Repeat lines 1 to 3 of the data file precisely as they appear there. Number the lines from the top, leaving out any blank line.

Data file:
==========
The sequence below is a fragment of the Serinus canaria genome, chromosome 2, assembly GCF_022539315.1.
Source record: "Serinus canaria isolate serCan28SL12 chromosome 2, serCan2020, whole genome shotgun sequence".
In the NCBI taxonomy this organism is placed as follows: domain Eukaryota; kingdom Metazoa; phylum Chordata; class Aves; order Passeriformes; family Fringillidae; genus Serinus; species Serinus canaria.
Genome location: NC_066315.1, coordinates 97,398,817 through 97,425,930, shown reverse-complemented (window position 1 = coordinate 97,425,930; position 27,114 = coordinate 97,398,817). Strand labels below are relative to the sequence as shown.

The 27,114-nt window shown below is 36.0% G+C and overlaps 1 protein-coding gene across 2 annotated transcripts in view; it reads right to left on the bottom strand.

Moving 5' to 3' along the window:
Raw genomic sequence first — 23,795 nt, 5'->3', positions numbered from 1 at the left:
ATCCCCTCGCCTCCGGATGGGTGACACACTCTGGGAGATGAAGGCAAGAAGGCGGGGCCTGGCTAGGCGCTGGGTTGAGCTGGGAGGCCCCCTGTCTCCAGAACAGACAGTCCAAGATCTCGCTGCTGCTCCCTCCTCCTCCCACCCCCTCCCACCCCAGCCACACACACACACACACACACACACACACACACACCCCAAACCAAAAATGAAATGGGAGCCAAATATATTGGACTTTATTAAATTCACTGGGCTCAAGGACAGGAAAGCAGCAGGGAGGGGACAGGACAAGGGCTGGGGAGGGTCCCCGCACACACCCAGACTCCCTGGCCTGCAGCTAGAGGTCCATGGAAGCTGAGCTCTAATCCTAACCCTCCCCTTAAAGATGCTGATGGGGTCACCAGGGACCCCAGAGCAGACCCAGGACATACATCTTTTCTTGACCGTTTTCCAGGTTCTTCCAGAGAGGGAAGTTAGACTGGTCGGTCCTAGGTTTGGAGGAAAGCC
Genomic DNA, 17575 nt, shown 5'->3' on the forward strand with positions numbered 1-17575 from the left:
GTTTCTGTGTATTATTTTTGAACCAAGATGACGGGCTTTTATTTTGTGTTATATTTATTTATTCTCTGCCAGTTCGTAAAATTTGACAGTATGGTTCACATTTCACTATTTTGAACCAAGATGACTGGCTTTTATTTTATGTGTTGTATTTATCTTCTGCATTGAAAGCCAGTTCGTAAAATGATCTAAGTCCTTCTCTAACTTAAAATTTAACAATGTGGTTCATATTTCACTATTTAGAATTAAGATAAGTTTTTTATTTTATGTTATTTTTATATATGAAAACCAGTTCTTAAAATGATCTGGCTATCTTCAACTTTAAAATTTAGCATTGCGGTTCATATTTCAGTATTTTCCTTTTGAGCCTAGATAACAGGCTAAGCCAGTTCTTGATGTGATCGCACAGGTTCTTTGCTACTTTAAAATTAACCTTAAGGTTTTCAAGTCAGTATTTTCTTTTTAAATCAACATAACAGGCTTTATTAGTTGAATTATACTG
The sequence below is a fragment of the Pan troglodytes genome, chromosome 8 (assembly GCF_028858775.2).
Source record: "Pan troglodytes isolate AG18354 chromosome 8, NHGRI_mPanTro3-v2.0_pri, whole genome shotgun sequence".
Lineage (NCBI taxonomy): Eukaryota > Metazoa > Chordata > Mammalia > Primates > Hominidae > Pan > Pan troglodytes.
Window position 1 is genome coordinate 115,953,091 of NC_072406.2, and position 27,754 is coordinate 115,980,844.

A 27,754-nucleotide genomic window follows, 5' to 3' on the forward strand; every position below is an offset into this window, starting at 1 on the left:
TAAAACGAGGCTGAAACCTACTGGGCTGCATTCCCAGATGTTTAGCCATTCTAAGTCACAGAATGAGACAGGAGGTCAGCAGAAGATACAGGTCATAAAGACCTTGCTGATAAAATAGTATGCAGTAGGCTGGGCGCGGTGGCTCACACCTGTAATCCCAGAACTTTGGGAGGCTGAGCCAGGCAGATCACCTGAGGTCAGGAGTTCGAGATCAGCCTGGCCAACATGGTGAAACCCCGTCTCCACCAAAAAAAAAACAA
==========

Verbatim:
The sequence below is a fragment of the Serinus canaria genome, chromosome 2, assembly GCF_022539315.1.
Source record: "Serinus canaria isolate serCan28SL12 chromosome 2, serCan2020, whole genome shotgun sequence".
In the NCBI taxonomy this organism is placed as follows: domain Eukaryota; kingdom Metazoa; phylum Chordata; class Aves; order Passeriformes; family Fringillidae; genus Serinus; species Serinus canaria.